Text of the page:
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Bats are beneficial animals, but they can cause big problems when they move into a home. Disease is a large hazard of bat infestation, including histoplasmosis from breathing their waste, known as guano, and a risk of rabies from handling infected bats. Bat removal and cleanup should be handled by an expert. There are ways homeowners can prevent an initial bat colonization, or future infestations.
Less than one percent of the bat population carries the rabies virus. All contact with bats should be avoided, since rabid bats don’t always exhibit unusual behavior. Histoplasmosis is a lung disease caused by breathing a fungus present in bat or bird feces. Bat guano and urine can also cause structural damage to the home. A bat found indoors probably means bat removal will need to be performed.
Homeowners who find a bat inside the house are strongly encouraged not to touch it with bare hands. Heavy leather gloves will protect against bites. Netting or a towel can be thrown gently over the bat to capture it. If it is on a curtain or other vertical surface, a box or can be placed over the bat and a flat board or piece of cardboard slid underneath. The local health department or animal control can help submit the bat for rabies testing.
Since many bat species are protected, extermination is illegal in many areas. Bat removal is best accomplished by exclusion, and should be avoided between May and August when infant bats unable to fly are likely to be present. An expert will first thoroughly inspect the structure to see where the bats are entering and exiting. Bats can squeeze through openings as small as 1/2 inch (1.27 cm), so the inspection must cover all gables, vents, and overhangs on the building.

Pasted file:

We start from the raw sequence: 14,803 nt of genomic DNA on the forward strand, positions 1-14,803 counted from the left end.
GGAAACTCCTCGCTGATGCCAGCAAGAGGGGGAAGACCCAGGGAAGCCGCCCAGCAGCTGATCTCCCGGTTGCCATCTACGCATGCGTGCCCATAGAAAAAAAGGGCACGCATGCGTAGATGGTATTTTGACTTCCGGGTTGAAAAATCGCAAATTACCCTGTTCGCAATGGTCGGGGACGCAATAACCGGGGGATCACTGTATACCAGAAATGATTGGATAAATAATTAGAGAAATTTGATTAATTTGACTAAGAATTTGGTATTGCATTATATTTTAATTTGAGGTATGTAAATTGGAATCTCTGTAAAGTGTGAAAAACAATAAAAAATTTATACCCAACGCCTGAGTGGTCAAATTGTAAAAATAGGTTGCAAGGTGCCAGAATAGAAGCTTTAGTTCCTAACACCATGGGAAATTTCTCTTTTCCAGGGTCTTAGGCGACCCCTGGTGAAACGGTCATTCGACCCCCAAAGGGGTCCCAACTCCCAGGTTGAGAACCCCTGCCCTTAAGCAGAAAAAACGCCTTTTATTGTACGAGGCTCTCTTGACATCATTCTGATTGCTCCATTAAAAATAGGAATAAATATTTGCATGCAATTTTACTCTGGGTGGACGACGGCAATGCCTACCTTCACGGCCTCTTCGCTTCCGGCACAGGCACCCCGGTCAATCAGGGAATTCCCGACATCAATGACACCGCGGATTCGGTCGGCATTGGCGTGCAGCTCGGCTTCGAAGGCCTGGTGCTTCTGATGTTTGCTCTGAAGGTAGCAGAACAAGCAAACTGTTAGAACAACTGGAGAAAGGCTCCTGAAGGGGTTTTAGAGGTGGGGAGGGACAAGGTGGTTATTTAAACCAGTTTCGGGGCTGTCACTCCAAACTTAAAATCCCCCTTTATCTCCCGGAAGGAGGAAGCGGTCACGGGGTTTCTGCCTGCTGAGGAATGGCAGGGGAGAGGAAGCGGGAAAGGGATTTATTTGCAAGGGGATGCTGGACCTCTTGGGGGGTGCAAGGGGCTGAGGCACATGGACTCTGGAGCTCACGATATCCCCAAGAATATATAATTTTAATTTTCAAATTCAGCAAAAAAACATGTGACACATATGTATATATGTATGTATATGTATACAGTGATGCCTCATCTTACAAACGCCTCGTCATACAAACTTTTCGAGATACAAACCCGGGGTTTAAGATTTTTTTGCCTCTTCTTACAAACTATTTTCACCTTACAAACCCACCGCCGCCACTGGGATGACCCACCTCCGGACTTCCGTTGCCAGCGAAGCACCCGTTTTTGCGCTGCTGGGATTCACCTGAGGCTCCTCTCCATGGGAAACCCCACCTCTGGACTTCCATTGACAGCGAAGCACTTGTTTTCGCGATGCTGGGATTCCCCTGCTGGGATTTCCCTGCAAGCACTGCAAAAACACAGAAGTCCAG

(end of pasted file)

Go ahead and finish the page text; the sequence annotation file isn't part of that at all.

Once accessible openings are identified, one-way flap devices made from plastic or netting can be installed that allow bats to exit but not re-enter. When the bat removal is complete, the devices can be removed and the openings sealed. Remediation of guano and repair of any damage caused by the bats can then begin. Insurance may cover the cleanup and the exclusion process since the animals are not rodents.
Regular maintenance of the structure to identify tiny holes and crevices where bats can enter will help keep them from returning. Gable vents can be blocked with wire netting, and all cracks should be sealed with caulk. Once the bat removal is successful, a bat house can be installed in the yard if homeowners wish to keep the animals around for their insect-control abilities.
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